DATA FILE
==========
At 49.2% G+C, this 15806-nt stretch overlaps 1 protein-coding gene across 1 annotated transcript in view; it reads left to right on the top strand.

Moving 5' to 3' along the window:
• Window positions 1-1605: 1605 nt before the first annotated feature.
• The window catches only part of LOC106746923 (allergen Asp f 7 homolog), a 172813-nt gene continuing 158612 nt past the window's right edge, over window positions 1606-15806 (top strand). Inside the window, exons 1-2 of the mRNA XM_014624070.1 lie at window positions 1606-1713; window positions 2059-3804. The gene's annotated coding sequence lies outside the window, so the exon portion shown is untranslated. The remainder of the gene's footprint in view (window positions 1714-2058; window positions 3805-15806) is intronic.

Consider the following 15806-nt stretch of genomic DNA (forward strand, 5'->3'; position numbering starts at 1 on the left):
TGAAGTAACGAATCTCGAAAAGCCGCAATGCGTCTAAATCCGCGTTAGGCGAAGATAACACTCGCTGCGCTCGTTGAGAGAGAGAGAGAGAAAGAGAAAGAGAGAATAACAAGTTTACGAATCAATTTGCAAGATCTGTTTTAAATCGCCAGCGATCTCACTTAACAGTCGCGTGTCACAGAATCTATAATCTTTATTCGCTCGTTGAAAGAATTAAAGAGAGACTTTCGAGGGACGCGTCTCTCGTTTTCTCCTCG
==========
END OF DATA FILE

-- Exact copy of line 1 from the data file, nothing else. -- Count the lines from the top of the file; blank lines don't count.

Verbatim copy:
At 49.2% G+C, this 15806-nt stretch overlaps 1 protein-coding gene across 1 annotated transcript in view; it reads left to right on the top strand.